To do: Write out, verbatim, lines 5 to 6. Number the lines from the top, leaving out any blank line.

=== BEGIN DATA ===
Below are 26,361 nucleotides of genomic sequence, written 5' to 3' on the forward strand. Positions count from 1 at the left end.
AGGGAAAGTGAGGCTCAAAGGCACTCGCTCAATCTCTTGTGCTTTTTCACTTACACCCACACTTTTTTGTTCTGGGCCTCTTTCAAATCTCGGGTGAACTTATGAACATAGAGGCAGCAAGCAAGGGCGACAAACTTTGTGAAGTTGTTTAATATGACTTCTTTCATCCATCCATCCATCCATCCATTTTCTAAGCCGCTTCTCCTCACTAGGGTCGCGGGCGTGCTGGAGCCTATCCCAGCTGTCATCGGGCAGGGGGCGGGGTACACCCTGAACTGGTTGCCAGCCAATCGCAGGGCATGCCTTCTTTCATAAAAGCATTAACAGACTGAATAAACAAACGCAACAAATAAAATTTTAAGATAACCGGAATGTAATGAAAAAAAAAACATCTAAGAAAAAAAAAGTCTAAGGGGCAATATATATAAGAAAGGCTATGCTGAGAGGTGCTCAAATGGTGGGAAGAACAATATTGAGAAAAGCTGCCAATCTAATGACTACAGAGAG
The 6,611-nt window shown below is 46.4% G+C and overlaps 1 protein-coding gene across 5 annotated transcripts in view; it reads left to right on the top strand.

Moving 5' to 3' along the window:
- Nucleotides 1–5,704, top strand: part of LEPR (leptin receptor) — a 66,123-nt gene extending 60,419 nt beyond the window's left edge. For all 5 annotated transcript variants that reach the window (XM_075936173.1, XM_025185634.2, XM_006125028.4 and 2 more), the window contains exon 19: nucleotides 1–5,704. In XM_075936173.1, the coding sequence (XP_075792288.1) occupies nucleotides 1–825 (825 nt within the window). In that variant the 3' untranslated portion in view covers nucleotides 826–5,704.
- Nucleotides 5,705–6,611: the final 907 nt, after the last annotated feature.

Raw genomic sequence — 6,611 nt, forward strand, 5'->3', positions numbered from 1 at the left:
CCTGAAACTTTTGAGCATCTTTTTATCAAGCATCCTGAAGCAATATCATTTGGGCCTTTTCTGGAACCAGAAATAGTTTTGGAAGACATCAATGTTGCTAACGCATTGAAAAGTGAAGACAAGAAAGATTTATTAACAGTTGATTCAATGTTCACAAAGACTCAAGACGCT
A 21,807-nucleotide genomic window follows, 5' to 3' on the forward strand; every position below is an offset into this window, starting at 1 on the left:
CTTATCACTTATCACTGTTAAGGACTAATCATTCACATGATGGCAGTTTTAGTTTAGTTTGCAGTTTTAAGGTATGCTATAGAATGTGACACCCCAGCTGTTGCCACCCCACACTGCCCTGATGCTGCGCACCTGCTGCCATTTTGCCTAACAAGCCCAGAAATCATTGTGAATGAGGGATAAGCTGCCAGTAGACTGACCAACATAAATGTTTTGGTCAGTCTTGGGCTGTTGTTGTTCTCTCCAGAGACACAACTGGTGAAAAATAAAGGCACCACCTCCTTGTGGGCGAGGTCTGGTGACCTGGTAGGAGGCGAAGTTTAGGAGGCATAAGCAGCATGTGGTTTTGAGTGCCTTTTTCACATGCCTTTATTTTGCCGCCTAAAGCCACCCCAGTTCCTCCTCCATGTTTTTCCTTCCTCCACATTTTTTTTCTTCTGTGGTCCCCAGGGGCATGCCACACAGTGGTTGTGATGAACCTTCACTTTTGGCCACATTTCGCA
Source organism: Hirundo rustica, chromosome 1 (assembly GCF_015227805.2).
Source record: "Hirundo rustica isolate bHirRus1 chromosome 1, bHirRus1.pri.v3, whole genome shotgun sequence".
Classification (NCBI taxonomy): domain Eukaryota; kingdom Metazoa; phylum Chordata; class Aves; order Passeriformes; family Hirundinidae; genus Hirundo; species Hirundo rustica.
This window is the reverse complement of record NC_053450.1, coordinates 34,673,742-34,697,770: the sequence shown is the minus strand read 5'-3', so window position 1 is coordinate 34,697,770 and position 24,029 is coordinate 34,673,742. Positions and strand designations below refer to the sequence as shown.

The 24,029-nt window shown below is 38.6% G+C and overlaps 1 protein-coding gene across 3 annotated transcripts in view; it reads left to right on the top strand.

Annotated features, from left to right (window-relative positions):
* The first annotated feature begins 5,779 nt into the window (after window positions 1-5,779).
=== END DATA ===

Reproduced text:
- Nucleotides 1–5,704, top strand: part of LEPR (leptin receptor) — a 66,123-nt gene extending 60,419 nt beyond the window's left edge. For all 5 annotated transcript variants that reach the window (XM_075936173.1, XM_025185634.2, XM_006125028.4 and 2 more), the window contains exon 19: nucleotides 1–5,704. In XM_075936173.1, the coding sequence (XP_075792288.1) occupies nucleotides 1–825 (825 nt within the window). In that variant the 3' untranslated portion in view covers nucleotides 826–5,704.
- Nucleotides 5,705–6,611: the final 907 nt, after the last annotated feature.